Chandigarh: Kerala registered a healthy increase in domestic and foreign tourist arrivals last year because of initiatives launched by the state government, a tourism department official said here Friday.
"We have achieved 11.39 per cent increase in domestic tourist arrivals and 5.15 per cent increase in international tourist arrivals in 2017 compared to previous year," Nandakumar K P, joint director, Department of Tourism, Kerala, said during a programme organised to promote Kerala Tourism.
He said domestic tourist arrivals last year was 1.47 crore, while 10.38 lakh foreign tourists visited the state.
To reach out to the domestic market, a string of partnership meets are being organised in Mumbai, Pune, Jaipur, Chandigarh, Bengaluru, Hyderabad, Visakhapatnam, Chennai, Kolkata, Patna and New Delhi in the first quarter of 2018.
"Such meets provide an opportunity for the tourism trade in the respective cities to interact, establish contact and develop business relationship with a cross-section of tourism industry players from Kerala," he said.
"Kerala offers the much-needed succour and adrenaline rush to adventure-seeking travellers. Kayaking, trekking, paragliding, river rafting are a few activities that form a part of the Eco-Adventure package," he said.
Nandakumar said Kerala is gearing up to welcome every kind of traveller with the fifth edition of the Kerala Blog Express, a unique social media outreach that brings together international bloggers and influencers.
Kerala Blog Express starts on March 12, he added.
Scheduled in the middle of this year is a major B2B event, the Kerala Travel Mart, which has over the years helped showcase Kerala to the world.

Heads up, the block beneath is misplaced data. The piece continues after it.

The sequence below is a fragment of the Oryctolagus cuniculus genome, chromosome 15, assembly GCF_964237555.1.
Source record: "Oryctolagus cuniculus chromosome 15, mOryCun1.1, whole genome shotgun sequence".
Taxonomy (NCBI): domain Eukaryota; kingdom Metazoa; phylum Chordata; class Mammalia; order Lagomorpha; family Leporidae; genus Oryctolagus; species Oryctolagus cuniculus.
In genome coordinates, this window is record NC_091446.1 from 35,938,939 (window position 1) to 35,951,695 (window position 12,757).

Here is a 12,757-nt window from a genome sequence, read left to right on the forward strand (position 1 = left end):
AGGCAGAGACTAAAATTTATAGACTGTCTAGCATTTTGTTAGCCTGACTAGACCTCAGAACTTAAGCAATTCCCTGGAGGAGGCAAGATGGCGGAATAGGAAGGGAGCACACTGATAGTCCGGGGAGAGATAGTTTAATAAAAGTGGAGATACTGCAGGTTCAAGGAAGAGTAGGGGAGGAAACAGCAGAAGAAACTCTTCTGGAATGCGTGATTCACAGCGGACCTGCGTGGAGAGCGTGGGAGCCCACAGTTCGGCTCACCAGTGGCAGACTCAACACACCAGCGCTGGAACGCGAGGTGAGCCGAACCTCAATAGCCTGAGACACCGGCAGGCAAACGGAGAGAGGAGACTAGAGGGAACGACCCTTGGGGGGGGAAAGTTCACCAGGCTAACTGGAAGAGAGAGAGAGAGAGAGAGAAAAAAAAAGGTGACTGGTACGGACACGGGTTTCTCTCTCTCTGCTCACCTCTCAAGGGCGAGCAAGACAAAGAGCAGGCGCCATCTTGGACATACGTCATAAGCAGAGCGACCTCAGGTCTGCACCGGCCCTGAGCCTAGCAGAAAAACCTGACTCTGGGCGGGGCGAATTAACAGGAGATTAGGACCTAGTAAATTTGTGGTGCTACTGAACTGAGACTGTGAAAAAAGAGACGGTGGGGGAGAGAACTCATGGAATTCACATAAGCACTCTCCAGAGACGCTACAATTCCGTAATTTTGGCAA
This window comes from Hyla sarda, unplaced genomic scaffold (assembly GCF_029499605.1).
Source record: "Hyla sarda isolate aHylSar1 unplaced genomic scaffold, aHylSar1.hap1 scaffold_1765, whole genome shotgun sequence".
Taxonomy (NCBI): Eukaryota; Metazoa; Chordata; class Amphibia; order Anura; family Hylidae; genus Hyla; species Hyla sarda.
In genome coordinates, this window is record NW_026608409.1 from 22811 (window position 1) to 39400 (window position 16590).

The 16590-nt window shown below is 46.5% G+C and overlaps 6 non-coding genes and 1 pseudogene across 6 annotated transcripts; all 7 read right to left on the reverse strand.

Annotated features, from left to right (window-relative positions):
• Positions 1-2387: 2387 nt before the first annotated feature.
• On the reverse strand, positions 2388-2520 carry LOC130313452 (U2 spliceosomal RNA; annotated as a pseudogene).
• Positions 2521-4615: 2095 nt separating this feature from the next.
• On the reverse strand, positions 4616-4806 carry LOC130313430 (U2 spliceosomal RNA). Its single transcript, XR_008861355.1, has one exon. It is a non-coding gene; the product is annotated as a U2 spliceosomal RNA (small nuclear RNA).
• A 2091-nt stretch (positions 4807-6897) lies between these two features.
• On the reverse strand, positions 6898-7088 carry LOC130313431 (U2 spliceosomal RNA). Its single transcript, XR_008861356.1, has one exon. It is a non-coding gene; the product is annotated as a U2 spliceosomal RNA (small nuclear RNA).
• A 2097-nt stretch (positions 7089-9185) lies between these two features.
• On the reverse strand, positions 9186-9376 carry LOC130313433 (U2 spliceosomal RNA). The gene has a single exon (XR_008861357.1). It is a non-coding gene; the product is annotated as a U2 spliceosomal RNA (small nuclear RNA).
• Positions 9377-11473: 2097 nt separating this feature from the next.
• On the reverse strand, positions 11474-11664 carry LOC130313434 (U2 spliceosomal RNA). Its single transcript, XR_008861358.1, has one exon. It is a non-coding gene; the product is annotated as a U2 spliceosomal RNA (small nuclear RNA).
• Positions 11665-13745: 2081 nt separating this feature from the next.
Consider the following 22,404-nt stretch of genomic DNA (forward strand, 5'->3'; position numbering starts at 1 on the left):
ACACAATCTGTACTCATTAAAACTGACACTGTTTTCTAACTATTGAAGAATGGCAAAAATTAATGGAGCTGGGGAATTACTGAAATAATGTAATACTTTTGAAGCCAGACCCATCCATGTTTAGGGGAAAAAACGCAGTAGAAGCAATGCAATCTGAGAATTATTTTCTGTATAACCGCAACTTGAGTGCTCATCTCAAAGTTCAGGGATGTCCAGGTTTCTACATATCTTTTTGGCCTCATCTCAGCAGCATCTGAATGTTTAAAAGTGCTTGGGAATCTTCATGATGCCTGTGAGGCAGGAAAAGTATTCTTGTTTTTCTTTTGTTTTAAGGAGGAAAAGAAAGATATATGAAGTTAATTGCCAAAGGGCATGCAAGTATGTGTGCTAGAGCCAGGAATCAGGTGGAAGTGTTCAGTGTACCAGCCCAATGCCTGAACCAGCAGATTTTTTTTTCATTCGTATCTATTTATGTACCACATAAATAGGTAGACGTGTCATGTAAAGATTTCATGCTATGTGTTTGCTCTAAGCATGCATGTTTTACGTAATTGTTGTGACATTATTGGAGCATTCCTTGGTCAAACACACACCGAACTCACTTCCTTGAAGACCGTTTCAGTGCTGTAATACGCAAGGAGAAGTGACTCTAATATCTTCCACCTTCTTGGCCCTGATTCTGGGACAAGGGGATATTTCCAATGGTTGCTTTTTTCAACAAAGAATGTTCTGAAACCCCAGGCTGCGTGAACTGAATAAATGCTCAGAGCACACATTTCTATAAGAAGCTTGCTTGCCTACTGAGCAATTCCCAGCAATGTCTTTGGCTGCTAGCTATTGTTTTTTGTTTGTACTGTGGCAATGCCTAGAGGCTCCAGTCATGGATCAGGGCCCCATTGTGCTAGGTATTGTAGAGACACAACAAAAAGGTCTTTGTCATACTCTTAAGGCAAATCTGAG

"The event brings the business fraternity and the entrepreneurs behind Keralas unparallelled tourism products and services, on a single platform to network and develop business. The 10th edition of this four-day event begins on September 27, which is also celebrated as the International Tourism Day," he said.
For art aficionados, the state endorses the dreamy lanes of Fort Kochi and a pilgrimage to the Kochi Muziris Biennale, which has changed the landscape of contemporary Indian art today and has helped make Kochi, the art capital of India, he said.
For history buffs, theres the Muziris Heritage Project. The remains of a once thriving port offering pepper, gold, silk and ivory, frequented by Arabs, Romans, Egyptians as early as the 1st century BC is today preserved across 25 museums as the largest heritage conservation project in India.
Another offering in the historical space is the Spice Route Project that rekindles the 2000-year-old ancient sea links and shared cultural legacies with 30 countries, he said.